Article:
As legislators returned to Washington from their two-week recess on Monday, the death of Osama bin Laden provided a rare moment of bipartisan collegiality. Even Republicans praised President Obama for a job well done.
Now, there are a budget, a deficit and a debt ceiling to hash out and it ain’t gonna be pretty.
A bunch of ignorant Republicans, some – but not all – of them inexperienced neophytes at governing say they are ready to vote against raising the debt ceiling risking, for the first time in the history of the republic, “the full faith and credit of the U.S. government.”
For many reasons, that should scare the pants off you. I’ll leave most of the unthinkable consequences for another day, but since this is a blog about getting old, let’s just mention two things it would mean for elders:
It wouldn’t be long before Social Security and Medicare payments would be drastically reduced or stopped because the government could spend no money except incoming cash on hand, and interest on the debt would necessarily need to paid first.
Congress is returning with two main budget proposals on the table. One of them, Republican Senator Paul Ryan’s Path to Prosperity, calls for “shared sacrifice” to reduce the deficit by further reducing taxes on the wealthy. How does he do that? With some magical thinking (many economists have said his numbers don’t add up), and by all but eliminating Social Security, Medicare, Medicaid and other programs that help the poor.
Many voters, especially old ones, are not fooled by Ryan. He took a lot of flak for his budget during the Congressional recess at town halls in his home state of Wisconsin. Take a look at this one:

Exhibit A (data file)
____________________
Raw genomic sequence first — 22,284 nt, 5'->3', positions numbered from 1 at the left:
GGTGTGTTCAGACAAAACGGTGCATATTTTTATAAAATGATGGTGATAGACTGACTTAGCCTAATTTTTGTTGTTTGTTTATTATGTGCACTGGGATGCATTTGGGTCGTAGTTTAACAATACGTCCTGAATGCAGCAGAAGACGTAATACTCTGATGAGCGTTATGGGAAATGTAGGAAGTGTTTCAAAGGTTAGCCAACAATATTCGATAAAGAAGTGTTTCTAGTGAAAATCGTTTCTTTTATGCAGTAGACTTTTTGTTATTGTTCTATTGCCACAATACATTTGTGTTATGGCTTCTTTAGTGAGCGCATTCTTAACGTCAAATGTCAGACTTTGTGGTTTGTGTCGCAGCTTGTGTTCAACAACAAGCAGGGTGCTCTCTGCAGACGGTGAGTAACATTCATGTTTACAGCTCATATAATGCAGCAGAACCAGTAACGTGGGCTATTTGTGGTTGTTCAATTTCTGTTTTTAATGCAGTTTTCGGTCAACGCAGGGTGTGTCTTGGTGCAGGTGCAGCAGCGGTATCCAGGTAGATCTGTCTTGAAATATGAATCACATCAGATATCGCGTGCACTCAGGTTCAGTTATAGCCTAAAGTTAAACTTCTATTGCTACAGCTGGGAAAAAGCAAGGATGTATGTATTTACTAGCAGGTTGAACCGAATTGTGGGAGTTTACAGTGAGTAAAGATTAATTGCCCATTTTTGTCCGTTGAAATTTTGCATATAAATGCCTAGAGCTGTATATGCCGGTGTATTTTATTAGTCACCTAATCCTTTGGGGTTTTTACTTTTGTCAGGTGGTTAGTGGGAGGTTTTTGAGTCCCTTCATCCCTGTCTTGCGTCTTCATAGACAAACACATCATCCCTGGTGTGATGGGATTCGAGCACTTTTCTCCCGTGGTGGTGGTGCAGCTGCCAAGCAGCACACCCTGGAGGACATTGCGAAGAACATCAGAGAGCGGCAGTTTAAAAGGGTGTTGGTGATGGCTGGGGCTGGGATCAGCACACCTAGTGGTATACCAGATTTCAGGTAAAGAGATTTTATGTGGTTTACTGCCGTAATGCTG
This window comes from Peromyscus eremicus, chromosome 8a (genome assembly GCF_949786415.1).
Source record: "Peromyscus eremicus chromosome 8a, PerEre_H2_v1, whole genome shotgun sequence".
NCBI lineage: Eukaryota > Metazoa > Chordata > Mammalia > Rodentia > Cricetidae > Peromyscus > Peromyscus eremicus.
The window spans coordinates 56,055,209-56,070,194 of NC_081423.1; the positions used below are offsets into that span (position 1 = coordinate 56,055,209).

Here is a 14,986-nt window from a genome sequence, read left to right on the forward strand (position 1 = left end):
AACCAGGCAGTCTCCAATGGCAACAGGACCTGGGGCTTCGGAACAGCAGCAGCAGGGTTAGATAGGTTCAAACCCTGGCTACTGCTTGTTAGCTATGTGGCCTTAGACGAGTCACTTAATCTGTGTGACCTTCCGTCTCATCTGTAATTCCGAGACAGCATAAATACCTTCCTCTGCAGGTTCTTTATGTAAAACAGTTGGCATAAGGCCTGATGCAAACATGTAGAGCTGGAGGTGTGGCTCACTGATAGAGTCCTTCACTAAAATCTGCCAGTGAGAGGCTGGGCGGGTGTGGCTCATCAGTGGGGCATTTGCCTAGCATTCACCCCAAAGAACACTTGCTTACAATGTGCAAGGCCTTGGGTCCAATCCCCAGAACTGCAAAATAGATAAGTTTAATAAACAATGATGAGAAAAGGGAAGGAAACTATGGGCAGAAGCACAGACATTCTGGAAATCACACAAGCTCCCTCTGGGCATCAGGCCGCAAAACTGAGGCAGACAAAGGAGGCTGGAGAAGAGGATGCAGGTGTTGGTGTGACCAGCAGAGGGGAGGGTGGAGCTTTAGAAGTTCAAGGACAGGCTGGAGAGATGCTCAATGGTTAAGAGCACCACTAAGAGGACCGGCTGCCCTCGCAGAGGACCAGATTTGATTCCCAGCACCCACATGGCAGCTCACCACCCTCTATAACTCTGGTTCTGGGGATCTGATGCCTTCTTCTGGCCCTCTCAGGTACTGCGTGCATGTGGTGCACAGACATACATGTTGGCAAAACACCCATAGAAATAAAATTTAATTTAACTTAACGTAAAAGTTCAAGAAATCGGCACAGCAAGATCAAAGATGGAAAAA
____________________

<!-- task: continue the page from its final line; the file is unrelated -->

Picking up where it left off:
Scenes like that one occurred at many of the town halls Ryan (and other Republicans) held – so much so that Ryan refused to face angry voters in the parking lot, sneaking out the back door:
President Obama’s budget leaves Social Security alone, lowers Medicare spending by reducing growth partially by negotiating drug prices, but includes provisions that would increase taxes on many of the poor and middle class.
Neither Ryan’s nor Obama’s budget plan creates new revenue and both plans leave the defense budget largely intact: a $400 billion cut over 10 years years is chicken feed for a current $680 billion annual defense budget.
So while Obama’s proposal looks a bit better for ordinary Americans than Ryan’s, neither addresses the horrendous wealth and wage gaps between the rich and the middle class.
But there is a much better, third way. It is called The People’s Budget and was introduced by the Congressional Progressive Caucus. I could list its points and advantages here, but some other people have already done a terrific job of that with a couple of videos. Here is a short version which Jan Adams of Happening Here alerted me to:
If that went by a bit too fast for you Thom Hartman, building on Paul Krugman’s column ten days ago, took a little longer on his television show last week to explain the proposal with more detail and clarity. [7:23 minutes]
With the angry responses to the Ryan budget proposal at town hall meetings, there is the beginning of a groundswell for a different way. There is no reason The People’s Budget should not be discussed equally with the other two.
So pass this around. Post it on your blogs. Tell your friends. Write your Congress people and your local news outlets. Make a lot of noise about this.
At The Elder Storytelling Place today, Dani Ferguson: My Ma Ma’s Cousin Wanda